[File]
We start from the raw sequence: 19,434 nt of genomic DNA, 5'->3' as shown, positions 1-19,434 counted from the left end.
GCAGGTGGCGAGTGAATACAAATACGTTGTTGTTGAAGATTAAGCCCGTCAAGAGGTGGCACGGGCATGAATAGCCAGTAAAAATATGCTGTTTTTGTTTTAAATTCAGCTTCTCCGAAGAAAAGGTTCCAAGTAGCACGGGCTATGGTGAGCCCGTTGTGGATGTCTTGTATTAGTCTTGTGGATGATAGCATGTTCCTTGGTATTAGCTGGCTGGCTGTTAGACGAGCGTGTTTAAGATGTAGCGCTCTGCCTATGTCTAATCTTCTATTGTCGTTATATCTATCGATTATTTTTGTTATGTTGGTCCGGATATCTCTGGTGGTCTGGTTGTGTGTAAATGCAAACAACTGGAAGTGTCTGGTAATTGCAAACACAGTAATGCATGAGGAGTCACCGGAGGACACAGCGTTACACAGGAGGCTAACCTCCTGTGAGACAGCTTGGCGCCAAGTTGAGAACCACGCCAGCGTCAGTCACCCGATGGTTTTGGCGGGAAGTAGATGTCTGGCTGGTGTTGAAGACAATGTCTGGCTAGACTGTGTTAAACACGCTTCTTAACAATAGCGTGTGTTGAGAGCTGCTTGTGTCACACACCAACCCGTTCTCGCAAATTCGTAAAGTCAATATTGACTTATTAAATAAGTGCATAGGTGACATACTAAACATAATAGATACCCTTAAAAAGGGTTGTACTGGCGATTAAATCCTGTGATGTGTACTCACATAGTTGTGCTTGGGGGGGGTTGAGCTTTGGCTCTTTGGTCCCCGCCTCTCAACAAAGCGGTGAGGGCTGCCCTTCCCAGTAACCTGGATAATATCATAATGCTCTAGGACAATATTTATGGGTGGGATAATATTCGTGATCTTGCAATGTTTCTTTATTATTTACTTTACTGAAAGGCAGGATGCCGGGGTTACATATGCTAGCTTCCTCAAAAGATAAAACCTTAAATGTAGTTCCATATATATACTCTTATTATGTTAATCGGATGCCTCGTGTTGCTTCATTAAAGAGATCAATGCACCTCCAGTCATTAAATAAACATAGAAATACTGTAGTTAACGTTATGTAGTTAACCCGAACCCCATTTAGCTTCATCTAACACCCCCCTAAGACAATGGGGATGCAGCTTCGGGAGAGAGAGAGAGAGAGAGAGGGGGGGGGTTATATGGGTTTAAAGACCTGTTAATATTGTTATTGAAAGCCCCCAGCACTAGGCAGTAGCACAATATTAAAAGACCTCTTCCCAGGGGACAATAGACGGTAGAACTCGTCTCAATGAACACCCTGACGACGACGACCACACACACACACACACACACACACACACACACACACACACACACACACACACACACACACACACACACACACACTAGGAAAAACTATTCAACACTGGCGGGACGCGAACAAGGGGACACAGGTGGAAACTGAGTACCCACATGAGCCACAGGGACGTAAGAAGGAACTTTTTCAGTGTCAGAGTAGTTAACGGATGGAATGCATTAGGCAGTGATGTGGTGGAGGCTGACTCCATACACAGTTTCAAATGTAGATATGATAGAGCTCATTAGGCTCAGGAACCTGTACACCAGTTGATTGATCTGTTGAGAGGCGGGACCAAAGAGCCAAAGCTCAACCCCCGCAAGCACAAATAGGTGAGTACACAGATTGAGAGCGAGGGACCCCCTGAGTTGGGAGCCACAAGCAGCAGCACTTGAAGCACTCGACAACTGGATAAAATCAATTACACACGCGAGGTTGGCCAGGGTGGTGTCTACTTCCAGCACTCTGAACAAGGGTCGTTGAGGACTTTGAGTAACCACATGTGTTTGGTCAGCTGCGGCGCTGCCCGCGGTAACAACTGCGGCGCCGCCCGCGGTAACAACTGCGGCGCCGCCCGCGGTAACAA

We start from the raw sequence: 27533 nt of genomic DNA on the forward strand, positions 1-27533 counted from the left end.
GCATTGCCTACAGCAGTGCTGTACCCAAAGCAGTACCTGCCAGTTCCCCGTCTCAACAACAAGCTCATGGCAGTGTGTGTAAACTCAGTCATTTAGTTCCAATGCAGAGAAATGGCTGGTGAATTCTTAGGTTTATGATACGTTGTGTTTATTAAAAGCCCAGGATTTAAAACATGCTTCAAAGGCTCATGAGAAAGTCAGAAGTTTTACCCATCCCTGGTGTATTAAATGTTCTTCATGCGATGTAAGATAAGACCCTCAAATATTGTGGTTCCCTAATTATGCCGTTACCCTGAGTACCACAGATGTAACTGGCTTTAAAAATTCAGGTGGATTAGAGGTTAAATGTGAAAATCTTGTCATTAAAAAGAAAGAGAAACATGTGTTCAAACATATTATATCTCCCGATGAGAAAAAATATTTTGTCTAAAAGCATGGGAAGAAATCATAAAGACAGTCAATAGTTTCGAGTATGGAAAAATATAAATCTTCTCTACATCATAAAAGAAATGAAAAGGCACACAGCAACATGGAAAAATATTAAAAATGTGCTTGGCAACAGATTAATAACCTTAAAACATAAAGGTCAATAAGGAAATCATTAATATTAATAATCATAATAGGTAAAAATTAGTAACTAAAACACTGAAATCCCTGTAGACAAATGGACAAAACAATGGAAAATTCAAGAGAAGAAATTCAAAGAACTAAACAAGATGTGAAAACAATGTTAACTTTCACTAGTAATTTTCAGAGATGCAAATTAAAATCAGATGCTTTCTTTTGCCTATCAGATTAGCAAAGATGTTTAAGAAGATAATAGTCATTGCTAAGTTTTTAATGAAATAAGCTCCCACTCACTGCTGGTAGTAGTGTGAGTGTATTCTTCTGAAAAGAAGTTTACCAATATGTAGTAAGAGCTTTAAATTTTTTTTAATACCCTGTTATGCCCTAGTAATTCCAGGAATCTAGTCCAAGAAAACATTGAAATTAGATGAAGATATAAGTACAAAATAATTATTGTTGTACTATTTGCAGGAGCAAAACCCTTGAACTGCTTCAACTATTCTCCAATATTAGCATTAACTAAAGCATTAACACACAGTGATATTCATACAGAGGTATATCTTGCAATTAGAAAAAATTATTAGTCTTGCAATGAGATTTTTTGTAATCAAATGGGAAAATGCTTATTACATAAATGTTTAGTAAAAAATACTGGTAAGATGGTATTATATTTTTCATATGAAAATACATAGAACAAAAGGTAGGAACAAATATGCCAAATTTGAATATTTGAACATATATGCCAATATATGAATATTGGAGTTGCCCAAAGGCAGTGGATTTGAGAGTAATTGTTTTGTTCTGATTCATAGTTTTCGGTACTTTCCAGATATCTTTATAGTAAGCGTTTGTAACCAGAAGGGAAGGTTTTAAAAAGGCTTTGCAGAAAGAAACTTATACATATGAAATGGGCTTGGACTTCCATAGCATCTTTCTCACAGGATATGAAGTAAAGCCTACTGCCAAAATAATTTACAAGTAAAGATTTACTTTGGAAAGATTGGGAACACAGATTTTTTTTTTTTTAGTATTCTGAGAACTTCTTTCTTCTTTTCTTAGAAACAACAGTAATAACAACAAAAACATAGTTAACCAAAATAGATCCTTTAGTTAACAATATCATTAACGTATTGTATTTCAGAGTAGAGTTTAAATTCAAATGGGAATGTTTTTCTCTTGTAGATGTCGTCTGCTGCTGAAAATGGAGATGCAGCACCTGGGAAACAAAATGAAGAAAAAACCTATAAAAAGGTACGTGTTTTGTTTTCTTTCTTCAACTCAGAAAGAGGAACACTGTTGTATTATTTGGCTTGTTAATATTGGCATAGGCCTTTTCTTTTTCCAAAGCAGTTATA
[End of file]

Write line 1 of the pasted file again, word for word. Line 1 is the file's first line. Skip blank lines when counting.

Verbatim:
We start from the raw sequence: 19,434 nt of genomic DNA, 5'->3' as shown, positions 1-19,434 counted from the left end.